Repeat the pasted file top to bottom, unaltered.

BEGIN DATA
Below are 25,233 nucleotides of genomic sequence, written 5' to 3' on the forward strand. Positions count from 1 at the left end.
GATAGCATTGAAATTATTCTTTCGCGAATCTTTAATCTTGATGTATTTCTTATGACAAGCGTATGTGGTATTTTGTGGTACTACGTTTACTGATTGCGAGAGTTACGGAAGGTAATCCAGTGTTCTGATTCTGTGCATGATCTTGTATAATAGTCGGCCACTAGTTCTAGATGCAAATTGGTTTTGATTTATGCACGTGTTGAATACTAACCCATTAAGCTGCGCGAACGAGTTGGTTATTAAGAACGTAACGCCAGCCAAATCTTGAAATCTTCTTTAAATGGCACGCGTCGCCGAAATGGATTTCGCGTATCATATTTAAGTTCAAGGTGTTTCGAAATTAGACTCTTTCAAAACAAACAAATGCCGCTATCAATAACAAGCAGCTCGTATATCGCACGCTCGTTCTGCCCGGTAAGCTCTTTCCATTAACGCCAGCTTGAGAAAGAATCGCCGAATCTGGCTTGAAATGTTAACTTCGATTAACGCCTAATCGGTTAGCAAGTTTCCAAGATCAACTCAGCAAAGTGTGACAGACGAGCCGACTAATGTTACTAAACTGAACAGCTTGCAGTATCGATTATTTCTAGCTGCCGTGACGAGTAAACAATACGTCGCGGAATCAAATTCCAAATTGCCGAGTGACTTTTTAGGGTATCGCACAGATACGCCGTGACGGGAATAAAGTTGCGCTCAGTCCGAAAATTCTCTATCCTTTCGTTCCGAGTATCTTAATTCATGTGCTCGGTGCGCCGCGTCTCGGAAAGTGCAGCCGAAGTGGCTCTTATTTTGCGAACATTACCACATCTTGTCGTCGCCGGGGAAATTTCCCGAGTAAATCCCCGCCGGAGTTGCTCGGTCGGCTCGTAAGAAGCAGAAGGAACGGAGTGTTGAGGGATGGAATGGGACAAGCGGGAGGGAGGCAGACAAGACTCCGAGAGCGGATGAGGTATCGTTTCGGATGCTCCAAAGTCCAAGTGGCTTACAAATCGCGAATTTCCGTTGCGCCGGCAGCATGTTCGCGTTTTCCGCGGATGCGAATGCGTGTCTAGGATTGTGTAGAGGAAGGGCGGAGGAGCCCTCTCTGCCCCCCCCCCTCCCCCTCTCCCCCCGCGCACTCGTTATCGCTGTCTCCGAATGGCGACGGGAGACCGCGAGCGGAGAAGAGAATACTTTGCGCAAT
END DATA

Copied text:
Below are 25,233 nucleotides of genomic sequence, written 5' to 3' on the forward strand. Positions count from 1 at the left end.
GATAGCATTGAAATTATTCTTTCGCGAATCTTTAATCTTGATGTATTTCTTATGACAAGCGTATGTGGTATTTTGTGGTACTACGTTTACTGATTGCGAGAGTTACGGAAGGTAATCCAGTGTTCTGATTCTGTGCATGATCTTGTATAATAGTCGGCCACTAGTTCTAGATGCAAATTGGTTTTGATTTATGCACGTGTTGAATACTAACCCATTAAGCTGCGCGAACGAGTTGGTTATTAAGAACGTAACGCCAGCCAAATCTTGAAATCTTCTTTAAATGGCACGCGTCGCCGAAATGGATTTCGCGTATCATATTTAAGTTCAAGGTGTTTCGAAATTAGACTCTTTCAAAACAAACAAATGCCGCTATCAATAACAAGCAGCTCGTATATCGCACGCTCGTTCTGCCCGGTAAGCTCTTTCCATTAACGCCAGCTTGAGAAAGAATCGCCGAATCTGGCTTGAAATGTTAACTTCGATTAACGCCTAATCGGTTAGCAAGTTTCCAAGATCAACTCAGCAAAGTGTGACAGACGAGCCGACTAATGTTACTAAACTGAACAGCTTGCAGTATCGATTATTTCTAGCTGCCGTGACGAGTAAACAATACGTCGCGGAATCAAATTCCAAATTGCCGAGTGACTTTTTAGGGTATCGCACAGATACGCCGTGACGGGAATAAAGTTGCGCTCAGTCCGAAAATTCTCTATCCTTTCGTTCCGAGTATCTTAATTCATGTGCTCGGTGCGCCGCGTCTCGGAAAGTGCAGCCGAAGTGGCTCTTATTTTGCGAACATTACCACATCTTGTCGTCGCCGGGGAAATTTCCCGAGTAAATCCCCGCCGGAGTTGCTCGGTCGGCTCGTAAGAAGCAGAAGGAACGGAGTGTTGAGGGATGGAATGGGACAAGCGGGAGGGAGGCAGACAAGACTCCGAGAGCGGATGAGGTATCGTTTCGGATGCTCCAAAGTCCAAGTGGCTTACAAATCGCGAATTTCCGTTGCGCCGGCAGCATGTTCGCGTTTTCCGCGGATGCGAATGCGTGTCTAGGATTGTGTAGAGGAAGGGCGGAGGAGCCCTCTCTGCCCCCCCCCCTCCCCCTCTCCCCCCGCGCACTCGTTATCGCTGTCTCCGAATGGCGACGGGAGACCGCGAGCGGAGAAGAGAATACTTTGCGCAAT